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February 23, 2023
Bureau of PrisonsCivil Rights DivisionDepartment of JusticeGovernanceGovernment CapacitySpecial Litigation Section
DOJ IN THE NEWS: Mid-February Trends
This piece marks the start of a new biweekly blog series from RDP. Every two weeks, we’ll call out ongoing trends in media coverage of the Justice Department’s focus and priorities, giving context from our past DOJ oversight work as needed, with an eye to the impact of DOJ capacity and resources, as well as alignment with the Biden administration’s professed goals.
February 15, 2023 | Revolving Door Project Newsletter
The Value of a Human Life, According to Economists
Last week a shocking story from NPR largely slipped under the radar. The headline: “Why the EPA puts a higher value on rich lives lost to climate change.” Climate Correspondent Rebecca Hersher shared the “twisted tale of math, ethics and climate change” that is the Environmental Protection Agency’s effort to decide what’s been called the most important number you’ve never heard of: the social cost of greenhouse gases.
February 03, 2023
2020 Election/TransitionAdministrative LawClimateDepartment of JusticeGovernance
Revolving Door Project Reading List: The Justice Department
The Justice Department was deliberately weaponized under Trump to advance and defend his corrupt agenda. How successfully has Biden’s Justice Department, led by Attorney General Merrick Garland, replaced Trump appointees and policies, and charted a new course towards a more just interpretation and application of the law? Below, we’ve compiled a non-comprehensive reading list of some of our work from the past year plus on the Justice Department, and its all-important, uneven progress out of Trump’s long shadow.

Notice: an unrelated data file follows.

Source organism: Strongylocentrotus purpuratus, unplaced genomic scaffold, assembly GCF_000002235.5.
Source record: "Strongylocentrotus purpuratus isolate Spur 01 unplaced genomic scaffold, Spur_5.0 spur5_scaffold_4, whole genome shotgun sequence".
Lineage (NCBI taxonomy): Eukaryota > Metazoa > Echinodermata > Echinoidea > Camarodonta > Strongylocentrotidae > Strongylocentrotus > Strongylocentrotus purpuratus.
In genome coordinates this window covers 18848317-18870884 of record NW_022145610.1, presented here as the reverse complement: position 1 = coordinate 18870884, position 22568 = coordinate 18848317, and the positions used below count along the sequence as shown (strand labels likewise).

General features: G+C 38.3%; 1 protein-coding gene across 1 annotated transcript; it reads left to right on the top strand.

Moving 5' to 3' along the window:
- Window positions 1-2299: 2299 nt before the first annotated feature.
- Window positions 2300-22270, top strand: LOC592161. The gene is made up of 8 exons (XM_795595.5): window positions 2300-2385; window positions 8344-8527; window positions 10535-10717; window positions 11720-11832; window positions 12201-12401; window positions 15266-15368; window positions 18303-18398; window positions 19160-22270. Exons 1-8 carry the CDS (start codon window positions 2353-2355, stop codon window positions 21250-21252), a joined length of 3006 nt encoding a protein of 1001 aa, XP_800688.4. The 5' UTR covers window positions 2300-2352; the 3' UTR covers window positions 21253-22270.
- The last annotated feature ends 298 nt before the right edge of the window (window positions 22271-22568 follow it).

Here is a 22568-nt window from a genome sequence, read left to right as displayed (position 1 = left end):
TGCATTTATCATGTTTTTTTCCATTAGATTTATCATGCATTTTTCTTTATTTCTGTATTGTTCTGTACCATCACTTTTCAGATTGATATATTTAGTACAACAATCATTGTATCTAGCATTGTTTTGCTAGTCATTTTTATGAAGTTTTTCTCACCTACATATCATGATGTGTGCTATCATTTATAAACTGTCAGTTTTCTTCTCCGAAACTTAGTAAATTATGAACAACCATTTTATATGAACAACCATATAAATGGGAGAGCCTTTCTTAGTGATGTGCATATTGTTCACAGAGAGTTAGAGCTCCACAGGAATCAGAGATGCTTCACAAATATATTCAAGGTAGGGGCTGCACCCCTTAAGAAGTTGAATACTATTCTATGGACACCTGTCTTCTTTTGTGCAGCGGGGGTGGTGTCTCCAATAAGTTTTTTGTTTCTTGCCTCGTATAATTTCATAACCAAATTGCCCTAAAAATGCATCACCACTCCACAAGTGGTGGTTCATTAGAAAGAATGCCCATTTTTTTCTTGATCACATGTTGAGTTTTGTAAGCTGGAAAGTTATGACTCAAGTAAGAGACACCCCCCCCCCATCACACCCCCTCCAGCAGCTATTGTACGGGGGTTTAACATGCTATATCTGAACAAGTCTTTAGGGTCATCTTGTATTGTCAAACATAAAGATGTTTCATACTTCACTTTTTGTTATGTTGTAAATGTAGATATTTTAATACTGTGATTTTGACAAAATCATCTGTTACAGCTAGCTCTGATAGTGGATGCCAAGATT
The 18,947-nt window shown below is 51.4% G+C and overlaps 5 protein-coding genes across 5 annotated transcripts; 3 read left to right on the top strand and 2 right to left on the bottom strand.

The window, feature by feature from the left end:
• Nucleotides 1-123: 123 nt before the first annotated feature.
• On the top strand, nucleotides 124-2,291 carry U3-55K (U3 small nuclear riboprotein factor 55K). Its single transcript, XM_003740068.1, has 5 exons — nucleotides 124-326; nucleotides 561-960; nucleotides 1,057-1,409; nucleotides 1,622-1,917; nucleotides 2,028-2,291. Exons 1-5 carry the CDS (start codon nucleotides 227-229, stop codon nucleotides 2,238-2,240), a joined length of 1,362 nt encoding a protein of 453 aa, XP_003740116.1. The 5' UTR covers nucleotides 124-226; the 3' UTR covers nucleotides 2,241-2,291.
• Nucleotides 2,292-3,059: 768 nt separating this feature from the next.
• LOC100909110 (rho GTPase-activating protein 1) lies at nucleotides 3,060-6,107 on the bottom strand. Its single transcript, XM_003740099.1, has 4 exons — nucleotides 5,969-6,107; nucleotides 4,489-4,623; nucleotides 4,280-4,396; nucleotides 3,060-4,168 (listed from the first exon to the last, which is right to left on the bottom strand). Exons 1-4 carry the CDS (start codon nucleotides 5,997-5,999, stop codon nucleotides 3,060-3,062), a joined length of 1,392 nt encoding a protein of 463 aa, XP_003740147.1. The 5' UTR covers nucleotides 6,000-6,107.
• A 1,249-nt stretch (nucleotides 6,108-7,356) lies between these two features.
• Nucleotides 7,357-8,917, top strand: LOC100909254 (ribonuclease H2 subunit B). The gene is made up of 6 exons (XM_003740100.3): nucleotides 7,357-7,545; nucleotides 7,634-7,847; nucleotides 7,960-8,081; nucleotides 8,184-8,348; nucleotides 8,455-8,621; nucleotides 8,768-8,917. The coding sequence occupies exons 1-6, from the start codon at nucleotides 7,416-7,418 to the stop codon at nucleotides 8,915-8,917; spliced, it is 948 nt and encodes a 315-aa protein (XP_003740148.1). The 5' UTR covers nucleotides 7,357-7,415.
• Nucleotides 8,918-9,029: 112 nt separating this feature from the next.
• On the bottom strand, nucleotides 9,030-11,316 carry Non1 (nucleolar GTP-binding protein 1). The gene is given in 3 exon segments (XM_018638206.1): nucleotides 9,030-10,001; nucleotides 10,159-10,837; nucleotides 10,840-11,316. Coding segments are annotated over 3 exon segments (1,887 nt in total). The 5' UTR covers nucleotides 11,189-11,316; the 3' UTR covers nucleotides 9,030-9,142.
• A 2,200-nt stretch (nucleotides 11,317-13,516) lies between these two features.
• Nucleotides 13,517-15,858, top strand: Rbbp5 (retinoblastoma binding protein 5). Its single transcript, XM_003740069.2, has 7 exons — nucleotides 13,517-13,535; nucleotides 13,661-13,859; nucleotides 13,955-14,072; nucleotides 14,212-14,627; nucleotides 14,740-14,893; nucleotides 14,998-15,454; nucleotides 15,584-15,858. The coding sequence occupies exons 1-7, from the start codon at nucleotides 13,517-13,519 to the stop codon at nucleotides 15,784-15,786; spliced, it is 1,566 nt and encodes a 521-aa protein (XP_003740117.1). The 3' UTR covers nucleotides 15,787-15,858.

February 02, 2023
Biden Appears to Heed Advocates’ Demands, Seek New Nominee for US Attorney in Eastern District of Tennessee
In a Judiciary Committee hearing last Thursday, Chairman Dick Durbin (D-IL) seemed to assert that Casey T. Arrowood, President Biden’s initial pick for US Attorney for the Eastern District of Tennessee, would not be renominated in the new session of Congress.
January 11, 2023 | Revolving Door Project Newsletter
2022 ElectionClimateExecutive BranchGovernanceGovernment CapacityIndependent Agencies
Government Spending and its Discontents
We spent October highlighting the perpetual underfunding of most federal departments and agencies, and urging Congress and the Biden administration to use December’s omnibus bill to finally provide them with the money and resources they need. Sadly, while appropriations did increase for FY2023, budgets consistently fell short of what agencies requested. The most jarring example may be the Department of Housing and Development (HUD), whose budget is a whopping $16 billion shy of the requested $77.8 billion. Biden recently announced his goal to cut homelessness by 25 percent in the next two years, but it’s hard to see how even this meager goal will be achieved without a fully funded HUD.
December 18, 2022 | Politico Europe
What The European Union Has To Learn From Watergate
There should no longer be any doubt that the Parliament must reform its ethics practices if it wants to maintain any popular legitimacy in the eyes of European citizens.